But Kalayaan insisted her parents were not members of the NPA and only wielded pens, not guns, to fight for the oppressed. In fact, she said, they have never been to Agusan del Norte.
“Never once had I imagined my parents would end up in this predicament. But as a child, I’ve always felt that I had to share their time and love to others who are more in need. They devoted their lives to the oppressed and the disenfranchised. They taught me that the welfare of others is more important than our personal interests,” she said.
Rowena and Oliver believe that their case is a form of political persecution, she added.
“I can’t think of any other reason as well,” Kalayaan said.
The couple believe that they were arrested due to their previous involvement as office staff and union organizers of Courage, the national federation of unions and federations of workers in the public sector.
“We were harassed and stalked by suspected military agents and became victims of their oppression,” the couple wrote in their statement.
In July 2015, Courage sought state protection for its staff and officials, including the Rosales couple, by filing a writ of amparo in the Supreme Court. The tribunal granted the temporary protection order only to revoke it later.
Police arrested the couple a month after another Courage member, Juan Alexander Reyes, was nabbed in July 2018.
The National Union of Peoples’ Lawyers (NUPL), which has been providing legal assistance to the Rosaleses, denounced the arrests.
Lawyer Kristina Conti hit out at the couple’s “abduction” and accused the police of making up false accusations.
In a statement, Courage national president Ferdinand Gaite condemned the arrests as a form of “red-tagging against progressive leaders,” a pattern that, it said, has sent 509 political prisoners in the country to jail, including 118 ailing people and 47 women, who all face common criminal charges.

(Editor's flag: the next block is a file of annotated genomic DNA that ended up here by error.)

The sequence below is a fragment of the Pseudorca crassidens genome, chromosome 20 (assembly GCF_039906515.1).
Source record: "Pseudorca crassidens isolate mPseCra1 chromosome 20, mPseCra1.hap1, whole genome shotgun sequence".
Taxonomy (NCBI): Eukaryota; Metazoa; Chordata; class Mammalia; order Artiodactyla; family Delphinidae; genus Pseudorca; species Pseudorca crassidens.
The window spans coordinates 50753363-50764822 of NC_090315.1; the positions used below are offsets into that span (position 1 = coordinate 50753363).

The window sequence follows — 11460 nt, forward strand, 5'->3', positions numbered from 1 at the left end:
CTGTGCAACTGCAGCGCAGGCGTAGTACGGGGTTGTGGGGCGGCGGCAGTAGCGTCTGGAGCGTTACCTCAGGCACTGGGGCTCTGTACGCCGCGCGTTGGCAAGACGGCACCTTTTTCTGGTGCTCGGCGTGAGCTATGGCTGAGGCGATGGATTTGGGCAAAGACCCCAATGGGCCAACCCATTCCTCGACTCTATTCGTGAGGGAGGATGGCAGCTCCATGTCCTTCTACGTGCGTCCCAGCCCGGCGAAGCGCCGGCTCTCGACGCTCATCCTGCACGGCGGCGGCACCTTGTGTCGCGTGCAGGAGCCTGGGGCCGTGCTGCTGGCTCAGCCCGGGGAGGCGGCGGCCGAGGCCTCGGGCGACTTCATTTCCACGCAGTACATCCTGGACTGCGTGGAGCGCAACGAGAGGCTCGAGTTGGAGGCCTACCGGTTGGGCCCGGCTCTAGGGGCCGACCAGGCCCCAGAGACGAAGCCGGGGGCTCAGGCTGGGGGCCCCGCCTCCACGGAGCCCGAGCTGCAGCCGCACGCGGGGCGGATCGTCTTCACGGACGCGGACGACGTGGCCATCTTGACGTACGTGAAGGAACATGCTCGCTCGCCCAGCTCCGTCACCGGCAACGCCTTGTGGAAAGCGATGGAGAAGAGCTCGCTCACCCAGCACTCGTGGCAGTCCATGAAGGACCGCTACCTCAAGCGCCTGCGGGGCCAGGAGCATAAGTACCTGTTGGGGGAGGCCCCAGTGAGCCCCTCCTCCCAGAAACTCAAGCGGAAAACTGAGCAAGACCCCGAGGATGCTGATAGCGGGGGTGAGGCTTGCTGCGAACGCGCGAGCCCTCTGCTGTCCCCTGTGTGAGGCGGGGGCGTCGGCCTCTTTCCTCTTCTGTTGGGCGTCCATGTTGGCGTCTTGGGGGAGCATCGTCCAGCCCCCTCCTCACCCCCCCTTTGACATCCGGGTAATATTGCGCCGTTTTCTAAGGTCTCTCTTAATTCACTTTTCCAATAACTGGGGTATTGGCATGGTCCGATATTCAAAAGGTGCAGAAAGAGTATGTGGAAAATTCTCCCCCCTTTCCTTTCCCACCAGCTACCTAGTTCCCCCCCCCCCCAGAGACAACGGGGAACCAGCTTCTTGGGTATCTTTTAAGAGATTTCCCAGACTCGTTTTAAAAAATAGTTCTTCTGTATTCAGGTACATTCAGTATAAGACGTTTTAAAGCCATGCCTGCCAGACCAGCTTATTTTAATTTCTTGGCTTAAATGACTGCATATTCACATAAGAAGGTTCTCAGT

“The allegations of the [PNP] that the [Rosaleses] are officers of the National Government Employees Board, National Organization Department of the Communist Party of the Philippines, are outrageous lies concocted by the state,” Gaite said.
The slow wheels of justice, though, has prevailed in the case of the Rosales couple, who have not been arraigned since their arrest.
Oliver spent his 48th birthday in detention on Sept. 5, while Rowena will turn 48 on Oct. 12.
When Kalayaan went to Camp Crame on Friday to see her parents, they were still detained in separate crammed cells. Her parents, she said, while away the dark hours of detention by scribbling notes to their dearly missed children.
Power of words
The Rosaleses are again relying on the power of words to bring to life the same courage they used to raise their children and help others fight for their rights to be heard.
In one of his poems, Oliver wrote: Ang rehas ay kwerdas/Tinitipa sa awit ng Pilipinas … Kumakain ng laman ang kulungan/Ng mga kinalimutan (The jail bars are strings/ that give music to the song of the Philippines … The cell consumes the flesh/ of the forgotten).
The cold and dark prison cells may have made her parents weaker, but they have never dampened their spirits, Kalayaan said.
“No parent must be forcibly taken away from their children or their loved ones because of their political beliefs and because of their choice to serve the people,” she said.
Kalayaan still struggles to live up to her name. But she has learned to use it as a gift: To choose to safeguard their right to life and liberty in a society that tolerates impunity.